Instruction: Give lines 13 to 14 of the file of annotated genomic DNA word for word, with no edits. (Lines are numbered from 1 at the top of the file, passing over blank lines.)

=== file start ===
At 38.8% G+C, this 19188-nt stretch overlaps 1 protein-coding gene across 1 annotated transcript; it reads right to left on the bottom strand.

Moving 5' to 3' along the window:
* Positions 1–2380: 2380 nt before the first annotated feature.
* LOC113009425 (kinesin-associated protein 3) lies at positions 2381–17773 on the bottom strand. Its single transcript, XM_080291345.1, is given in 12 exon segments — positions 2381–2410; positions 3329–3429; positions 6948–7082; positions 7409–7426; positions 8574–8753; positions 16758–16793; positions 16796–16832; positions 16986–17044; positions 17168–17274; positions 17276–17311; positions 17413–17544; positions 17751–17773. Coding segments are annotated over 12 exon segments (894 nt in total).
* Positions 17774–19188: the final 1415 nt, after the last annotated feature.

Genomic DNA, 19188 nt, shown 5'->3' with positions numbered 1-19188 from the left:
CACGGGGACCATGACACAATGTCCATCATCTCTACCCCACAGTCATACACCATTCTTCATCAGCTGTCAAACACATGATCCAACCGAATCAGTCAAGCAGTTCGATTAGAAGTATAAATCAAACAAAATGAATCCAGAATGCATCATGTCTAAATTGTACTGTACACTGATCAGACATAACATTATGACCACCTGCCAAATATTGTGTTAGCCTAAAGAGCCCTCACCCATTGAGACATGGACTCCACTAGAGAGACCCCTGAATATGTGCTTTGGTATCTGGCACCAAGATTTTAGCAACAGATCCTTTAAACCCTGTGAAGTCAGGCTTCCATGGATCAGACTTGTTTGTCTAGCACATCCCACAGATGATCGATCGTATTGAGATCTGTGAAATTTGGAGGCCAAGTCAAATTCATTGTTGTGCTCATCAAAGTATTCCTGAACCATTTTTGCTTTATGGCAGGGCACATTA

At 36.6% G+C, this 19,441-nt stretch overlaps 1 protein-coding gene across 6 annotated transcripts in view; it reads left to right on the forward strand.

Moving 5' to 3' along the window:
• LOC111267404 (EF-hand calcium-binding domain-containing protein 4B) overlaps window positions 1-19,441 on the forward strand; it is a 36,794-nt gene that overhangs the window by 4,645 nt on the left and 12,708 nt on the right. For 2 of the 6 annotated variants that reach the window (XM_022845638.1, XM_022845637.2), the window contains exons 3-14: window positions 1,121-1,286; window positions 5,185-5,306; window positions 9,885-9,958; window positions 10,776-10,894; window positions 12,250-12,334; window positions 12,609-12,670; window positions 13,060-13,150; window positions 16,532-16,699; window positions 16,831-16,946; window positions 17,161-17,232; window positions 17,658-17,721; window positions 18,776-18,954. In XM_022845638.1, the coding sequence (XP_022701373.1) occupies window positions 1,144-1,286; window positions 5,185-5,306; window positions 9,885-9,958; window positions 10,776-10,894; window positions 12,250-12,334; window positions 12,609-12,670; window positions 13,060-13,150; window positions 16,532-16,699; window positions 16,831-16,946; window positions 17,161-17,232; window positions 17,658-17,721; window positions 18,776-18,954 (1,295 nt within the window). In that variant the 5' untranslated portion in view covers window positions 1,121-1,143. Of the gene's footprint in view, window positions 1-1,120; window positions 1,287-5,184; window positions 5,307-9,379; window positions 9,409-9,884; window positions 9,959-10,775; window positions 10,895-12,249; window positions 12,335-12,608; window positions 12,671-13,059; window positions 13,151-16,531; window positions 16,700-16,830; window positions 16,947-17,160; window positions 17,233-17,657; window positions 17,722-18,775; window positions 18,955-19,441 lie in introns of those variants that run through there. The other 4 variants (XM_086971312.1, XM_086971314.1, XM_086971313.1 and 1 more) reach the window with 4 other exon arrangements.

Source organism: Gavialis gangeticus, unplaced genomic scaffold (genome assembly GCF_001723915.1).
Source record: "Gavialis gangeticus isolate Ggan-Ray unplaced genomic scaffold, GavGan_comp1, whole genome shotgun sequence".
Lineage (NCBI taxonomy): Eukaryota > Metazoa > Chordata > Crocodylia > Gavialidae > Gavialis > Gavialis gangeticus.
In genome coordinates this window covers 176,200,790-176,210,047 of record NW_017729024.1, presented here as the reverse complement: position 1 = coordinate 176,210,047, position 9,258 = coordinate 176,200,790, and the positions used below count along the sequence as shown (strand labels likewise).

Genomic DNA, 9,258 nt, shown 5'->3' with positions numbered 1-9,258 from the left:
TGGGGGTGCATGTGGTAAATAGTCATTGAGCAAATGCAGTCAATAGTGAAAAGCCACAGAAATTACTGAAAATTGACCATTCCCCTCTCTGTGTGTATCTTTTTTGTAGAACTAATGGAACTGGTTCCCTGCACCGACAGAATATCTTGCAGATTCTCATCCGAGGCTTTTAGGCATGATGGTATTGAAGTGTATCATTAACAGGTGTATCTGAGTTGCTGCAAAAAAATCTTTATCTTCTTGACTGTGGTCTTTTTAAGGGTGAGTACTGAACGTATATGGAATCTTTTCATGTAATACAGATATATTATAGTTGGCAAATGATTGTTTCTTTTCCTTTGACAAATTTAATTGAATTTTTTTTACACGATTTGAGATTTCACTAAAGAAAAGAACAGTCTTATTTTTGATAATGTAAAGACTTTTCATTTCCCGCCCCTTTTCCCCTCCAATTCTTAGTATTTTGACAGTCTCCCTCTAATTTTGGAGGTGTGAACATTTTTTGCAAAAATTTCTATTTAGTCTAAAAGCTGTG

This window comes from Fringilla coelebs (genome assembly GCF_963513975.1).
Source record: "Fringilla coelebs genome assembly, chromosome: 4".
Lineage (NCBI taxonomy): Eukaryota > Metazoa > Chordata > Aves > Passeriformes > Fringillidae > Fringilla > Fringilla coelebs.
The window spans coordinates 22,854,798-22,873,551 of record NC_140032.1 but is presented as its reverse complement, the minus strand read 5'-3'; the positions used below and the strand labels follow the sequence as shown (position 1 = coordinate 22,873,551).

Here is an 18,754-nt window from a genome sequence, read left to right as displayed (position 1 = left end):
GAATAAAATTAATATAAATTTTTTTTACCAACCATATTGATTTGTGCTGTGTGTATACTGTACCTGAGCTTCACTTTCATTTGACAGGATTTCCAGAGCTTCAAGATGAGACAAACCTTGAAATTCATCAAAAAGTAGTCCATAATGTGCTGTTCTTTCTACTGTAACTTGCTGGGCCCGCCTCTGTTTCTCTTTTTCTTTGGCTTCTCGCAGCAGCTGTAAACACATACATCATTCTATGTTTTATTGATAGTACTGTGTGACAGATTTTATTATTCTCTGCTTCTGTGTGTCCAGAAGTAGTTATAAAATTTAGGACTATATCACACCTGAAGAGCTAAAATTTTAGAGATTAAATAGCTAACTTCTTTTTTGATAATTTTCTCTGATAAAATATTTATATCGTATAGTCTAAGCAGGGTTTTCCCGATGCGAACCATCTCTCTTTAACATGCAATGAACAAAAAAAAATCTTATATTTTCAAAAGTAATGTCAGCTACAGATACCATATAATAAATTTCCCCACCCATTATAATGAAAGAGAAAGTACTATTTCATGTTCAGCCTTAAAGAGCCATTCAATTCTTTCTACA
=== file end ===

Lineage (NCBI taxonomy): Eukaryota > Metazoa > Chordata > Crocodylia > Gavialidae > Gavialis > Gavialis gangeticus.
In genome coordinates this window covers 176,200,790-176,210,047 of record NW_017729024.1, presented here as the reverse complement: position 1 = coordinate 176,210,047, position 9,258 = coordinate 176,200,790, and the positions used below count along the sequence as shown (strand labels likewise).